Background: A novel, ultra-low energy nanosecond laser (retinal rejuvenation therapy) has been developed with the aim to slow progression of early age-related macular degeneration (AMD). The safety, changes in fundus characteristics and macular function in a cohort of participants with bilateral intermediate AMD are reported.
Design: Prospective non-randomised, pilot intervention study.
Participants or samples: Subjects with bilateral intermediate AMD (n = 50, aged 50-75 years).
Methods: Ultra-low energy laser pulses applied in 12 spots around the macula of one eye (0.15-0.45 mJ), using 400 μm diameter spot, 3 nanosecond pulse length, 532 nm wavelength and energy titrated to each patient.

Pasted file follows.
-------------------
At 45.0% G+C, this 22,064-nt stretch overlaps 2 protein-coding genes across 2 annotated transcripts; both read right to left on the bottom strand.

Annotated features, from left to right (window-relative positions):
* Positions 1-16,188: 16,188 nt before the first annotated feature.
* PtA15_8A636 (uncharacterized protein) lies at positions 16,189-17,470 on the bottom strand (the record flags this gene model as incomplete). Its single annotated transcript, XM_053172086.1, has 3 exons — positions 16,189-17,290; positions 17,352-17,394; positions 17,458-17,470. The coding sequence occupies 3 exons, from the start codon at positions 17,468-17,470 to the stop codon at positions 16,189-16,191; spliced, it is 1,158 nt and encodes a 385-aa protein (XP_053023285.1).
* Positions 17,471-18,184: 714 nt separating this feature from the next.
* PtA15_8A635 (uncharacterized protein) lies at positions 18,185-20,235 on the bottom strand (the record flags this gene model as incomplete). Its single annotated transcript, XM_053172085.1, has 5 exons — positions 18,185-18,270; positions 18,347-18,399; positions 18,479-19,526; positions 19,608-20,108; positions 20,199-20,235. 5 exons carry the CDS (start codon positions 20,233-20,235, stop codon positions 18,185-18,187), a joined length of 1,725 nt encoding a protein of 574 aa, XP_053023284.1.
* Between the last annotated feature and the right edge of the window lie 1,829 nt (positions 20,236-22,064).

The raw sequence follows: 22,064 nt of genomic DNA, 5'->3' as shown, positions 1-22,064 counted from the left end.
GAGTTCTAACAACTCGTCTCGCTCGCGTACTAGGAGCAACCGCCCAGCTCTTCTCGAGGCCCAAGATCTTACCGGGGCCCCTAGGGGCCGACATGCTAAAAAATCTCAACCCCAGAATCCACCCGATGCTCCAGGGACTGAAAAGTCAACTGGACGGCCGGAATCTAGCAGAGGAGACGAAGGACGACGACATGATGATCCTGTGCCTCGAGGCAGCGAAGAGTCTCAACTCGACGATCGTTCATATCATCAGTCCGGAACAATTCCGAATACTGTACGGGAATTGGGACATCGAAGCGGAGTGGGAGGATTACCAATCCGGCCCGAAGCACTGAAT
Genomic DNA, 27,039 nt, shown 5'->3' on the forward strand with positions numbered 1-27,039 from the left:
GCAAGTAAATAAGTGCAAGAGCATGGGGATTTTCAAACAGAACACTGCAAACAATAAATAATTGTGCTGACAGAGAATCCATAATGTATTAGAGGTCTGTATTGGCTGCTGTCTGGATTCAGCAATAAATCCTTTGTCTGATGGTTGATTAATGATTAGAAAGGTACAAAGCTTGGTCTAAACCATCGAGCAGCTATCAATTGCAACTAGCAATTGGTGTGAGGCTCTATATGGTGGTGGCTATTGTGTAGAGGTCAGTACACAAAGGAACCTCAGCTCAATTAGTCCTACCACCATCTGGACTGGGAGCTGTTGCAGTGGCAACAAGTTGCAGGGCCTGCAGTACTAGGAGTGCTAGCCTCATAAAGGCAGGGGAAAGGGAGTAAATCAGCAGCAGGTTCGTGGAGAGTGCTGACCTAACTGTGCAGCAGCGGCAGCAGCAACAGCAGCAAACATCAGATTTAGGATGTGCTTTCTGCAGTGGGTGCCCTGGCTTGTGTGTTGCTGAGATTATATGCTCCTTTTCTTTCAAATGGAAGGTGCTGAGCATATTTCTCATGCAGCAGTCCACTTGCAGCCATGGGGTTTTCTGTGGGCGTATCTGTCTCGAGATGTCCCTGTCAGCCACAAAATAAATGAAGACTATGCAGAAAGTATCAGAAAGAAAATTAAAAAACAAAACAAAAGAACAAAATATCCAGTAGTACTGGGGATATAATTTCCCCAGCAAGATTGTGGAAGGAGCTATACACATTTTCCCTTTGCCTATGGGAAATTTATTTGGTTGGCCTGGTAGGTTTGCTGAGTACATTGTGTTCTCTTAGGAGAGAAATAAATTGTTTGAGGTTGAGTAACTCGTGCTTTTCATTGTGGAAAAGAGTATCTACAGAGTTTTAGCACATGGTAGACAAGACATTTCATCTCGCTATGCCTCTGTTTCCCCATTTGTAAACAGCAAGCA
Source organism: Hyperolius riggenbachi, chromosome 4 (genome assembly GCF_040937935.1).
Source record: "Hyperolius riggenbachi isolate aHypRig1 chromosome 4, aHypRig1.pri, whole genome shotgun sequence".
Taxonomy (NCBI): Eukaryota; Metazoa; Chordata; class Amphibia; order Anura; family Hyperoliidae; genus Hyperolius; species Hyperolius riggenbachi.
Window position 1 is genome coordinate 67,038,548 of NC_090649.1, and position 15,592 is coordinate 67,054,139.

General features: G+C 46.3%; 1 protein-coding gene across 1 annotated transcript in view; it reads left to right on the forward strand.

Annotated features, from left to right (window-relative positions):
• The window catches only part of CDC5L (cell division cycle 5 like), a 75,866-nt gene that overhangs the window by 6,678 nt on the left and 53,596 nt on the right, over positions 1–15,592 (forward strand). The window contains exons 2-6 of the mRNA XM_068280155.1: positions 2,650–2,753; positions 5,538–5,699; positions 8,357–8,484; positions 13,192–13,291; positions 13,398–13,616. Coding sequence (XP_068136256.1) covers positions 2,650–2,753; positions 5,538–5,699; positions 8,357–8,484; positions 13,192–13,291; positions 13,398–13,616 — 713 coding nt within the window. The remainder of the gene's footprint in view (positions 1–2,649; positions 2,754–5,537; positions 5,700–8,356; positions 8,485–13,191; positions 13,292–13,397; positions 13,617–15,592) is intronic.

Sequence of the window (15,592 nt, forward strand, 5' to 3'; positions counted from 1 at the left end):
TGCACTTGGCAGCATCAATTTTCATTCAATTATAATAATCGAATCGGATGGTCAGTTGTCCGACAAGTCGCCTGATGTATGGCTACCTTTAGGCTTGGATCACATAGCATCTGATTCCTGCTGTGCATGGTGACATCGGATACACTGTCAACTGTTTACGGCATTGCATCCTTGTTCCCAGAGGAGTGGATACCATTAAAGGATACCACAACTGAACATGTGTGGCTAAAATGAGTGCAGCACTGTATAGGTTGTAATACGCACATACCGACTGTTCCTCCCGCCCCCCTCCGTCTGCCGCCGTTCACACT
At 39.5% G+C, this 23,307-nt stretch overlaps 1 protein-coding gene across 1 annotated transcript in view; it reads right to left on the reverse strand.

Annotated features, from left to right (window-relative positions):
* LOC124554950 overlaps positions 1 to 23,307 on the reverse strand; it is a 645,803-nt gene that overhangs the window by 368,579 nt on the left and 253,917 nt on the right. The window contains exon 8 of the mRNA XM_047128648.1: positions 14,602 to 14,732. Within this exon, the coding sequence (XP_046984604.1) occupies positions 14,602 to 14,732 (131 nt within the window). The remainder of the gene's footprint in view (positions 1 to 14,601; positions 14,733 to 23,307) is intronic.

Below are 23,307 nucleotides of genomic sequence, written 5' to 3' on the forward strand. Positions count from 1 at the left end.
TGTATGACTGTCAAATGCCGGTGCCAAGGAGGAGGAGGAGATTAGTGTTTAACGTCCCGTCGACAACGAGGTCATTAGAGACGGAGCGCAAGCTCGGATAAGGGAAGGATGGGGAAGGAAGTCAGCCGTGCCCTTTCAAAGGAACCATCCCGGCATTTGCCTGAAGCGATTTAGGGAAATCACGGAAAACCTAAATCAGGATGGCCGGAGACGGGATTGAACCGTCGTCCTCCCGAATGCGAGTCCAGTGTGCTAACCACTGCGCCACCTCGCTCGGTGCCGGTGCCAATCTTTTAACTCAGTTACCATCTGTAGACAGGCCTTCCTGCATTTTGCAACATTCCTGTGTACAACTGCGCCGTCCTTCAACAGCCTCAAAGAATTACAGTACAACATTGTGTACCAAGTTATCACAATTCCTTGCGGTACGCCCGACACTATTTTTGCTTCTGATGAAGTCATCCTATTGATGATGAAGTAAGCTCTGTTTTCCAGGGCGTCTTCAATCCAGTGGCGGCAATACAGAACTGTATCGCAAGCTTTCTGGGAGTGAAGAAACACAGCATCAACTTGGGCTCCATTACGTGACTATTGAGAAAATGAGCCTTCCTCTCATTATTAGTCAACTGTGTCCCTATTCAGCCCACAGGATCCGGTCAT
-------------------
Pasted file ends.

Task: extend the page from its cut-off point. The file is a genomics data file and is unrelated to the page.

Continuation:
Main outcome measures: Best corrected visual acuity, drusen area and macular sensitivity (flicker perimetry) at baseline and at 3, 6 and 12 months post-laser.
Results: Treatment was painless with no clinically visible lesions. No participant developed choroidal neovascularization, while two with thin central retinal thickness at baseline developed atrophy at 12-month follow up. Drusen area was reduced in 44% of treated eyes and 22% of untreated fellow eyes, with changes in drusen and function not being coincident. Improvement in flicker threshold within the central 3° was observed in both the treated and untreated fellow eyes at 3 months post-laser. Of the 11 eyes at greatest risk of progression (flicker defect >15 dB), seven improved sufficiently to be taken out of this high-risk category.
Conclusions: A single unilateral application of nanosecond laser to the macula produced bilateral improvements in macula appearance and function. The nanosecond retinal rejuvenation therapy laser warrants ongoing evaluation as an early intervention for AMD.
Keywords: AMD; macula; nanosecond laser; perimetry.
© 2013 Royal Australian and New Zealand College of Ophthalmologists.